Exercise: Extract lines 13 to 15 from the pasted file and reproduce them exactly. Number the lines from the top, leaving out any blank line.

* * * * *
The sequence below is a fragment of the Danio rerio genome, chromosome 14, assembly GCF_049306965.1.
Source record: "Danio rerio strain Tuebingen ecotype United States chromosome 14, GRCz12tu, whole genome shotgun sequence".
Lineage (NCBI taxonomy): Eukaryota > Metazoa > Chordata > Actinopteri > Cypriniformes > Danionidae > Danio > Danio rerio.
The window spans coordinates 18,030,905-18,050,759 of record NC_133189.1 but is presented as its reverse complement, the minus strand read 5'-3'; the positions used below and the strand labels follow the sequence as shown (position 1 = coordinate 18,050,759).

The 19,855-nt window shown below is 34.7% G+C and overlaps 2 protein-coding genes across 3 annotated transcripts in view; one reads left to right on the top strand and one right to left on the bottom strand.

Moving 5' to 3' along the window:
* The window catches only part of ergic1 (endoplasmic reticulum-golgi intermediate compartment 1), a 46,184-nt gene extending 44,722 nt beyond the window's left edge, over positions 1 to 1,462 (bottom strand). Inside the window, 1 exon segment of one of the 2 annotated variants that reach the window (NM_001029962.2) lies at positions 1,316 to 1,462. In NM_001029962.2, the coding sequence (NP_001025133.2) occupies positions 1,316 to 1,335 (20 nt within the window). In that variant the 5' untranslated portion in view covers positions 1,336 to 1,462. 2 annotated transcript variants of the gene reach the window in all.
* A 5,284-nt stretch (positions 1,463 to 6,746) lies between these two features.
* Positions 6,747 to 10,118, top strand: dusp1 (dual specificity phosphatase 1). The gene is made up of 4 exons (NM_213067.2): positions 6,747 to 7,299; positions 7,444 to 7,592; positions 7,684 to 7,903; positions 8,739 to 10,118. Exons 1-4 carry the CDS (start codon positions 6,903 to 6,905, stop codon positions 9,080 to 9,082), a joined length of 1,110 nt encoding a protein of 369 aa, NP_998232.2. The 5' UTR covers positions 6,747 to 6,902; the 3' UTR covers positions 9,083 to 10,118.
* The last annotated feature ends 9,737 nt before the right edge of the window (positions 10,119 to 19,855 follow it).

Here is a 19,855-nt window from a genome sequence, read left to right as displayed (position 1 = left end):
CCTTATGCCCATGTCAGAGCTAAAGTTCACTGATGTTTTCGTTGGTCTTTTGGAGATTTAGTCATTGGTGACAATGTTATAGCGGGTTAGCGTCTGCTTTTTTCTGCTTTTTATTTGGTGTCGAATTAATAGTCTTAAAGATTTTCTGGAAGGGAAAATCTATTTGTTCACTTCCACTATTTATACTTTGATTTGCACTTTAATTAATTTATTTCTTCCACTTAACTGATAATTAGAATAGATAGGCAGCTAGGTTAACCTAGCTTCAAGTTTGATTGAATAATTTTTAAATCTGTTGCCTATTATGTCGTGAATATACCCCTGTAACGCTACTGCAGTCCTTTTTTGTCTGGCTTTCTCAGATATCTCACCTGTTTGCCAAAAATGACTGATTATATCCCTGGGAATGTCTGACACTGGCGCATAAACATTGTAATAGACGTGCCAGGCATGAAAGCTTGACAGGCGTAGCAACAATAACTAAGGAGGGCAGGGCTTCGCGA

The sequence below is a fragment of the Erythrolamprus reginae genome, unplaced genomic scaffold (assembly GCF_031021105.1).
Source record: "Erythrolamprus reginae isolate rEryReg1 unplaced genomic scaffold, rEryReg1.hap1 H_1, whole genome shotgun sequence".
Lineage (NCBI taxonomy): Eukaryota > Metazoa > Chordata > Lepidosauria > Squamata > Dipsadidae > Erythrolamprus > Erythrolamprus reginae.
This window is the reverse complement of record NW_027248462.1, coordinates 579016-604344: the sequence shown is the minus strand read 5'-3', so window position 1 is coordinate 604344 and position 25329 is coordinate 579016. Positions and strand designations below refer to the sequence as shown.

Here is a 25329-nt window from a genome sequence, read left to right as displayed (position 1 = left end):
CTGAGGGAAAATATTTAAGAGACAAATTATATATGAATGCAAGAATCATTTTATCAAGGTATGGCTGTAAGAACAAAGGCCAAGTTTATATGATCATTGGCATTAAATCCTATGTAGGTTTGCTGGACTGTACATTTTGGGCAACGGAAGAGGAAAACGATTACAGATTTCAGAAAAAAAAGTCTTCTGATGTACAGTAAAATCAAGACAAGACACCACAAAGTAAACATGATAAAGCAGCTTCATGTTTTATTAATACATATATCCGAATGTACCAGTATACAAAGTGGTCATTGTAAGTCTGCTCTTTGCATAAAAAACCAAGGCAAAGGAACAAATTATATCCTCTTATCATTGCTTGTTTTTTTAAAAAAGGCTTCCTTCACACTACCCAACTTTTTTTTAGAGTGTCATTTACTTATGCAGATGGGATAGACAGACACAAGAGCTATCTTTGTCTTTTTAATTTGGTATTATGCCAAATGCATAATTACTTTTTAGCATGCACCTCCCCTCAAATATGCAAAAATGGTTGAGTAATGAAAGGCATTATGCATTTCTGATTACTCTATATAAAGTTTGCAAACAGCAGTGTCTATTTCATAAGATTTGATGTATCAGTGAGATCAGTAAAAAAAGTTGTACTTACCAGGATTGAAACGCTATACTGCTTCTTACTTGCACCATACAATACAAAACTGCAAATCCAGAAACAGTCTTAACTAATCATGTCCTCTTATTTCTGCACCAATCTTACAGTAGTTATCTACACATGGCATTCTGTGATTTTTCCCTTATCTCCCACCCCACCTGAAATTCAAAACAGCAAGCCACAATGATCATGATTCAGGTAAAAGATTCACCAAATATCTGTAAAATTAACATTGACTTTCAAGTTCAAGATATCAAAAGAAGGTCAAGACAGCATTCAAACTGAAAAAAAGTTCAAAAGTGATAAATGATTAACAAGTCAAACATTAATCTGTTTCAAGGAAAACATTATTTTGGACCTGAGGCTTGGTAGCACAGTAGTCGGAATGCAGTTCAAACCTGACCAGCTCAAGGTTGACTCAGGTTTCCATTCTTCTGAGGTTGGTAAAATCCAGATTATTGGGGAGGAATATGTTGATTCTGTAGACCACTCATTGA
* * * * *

The sequence below is a fragment of the Erythrolamprus reginae genome, unplaced genomic scaffold (assembly GCF_031021105.1).
Source record: "Erythrolamprus reginae isolate rEryReg1 unplaced genomic scaffold, rEryReg1.hap1 H_1, whole genome shotgun sequence".
Lineage (NCBI taxonomy): Eukaryota > Metazoa > Chordata > Lepidosauria > Squamata > Dipsadidae > Erythrolamprus > Erythrolamprus reginae.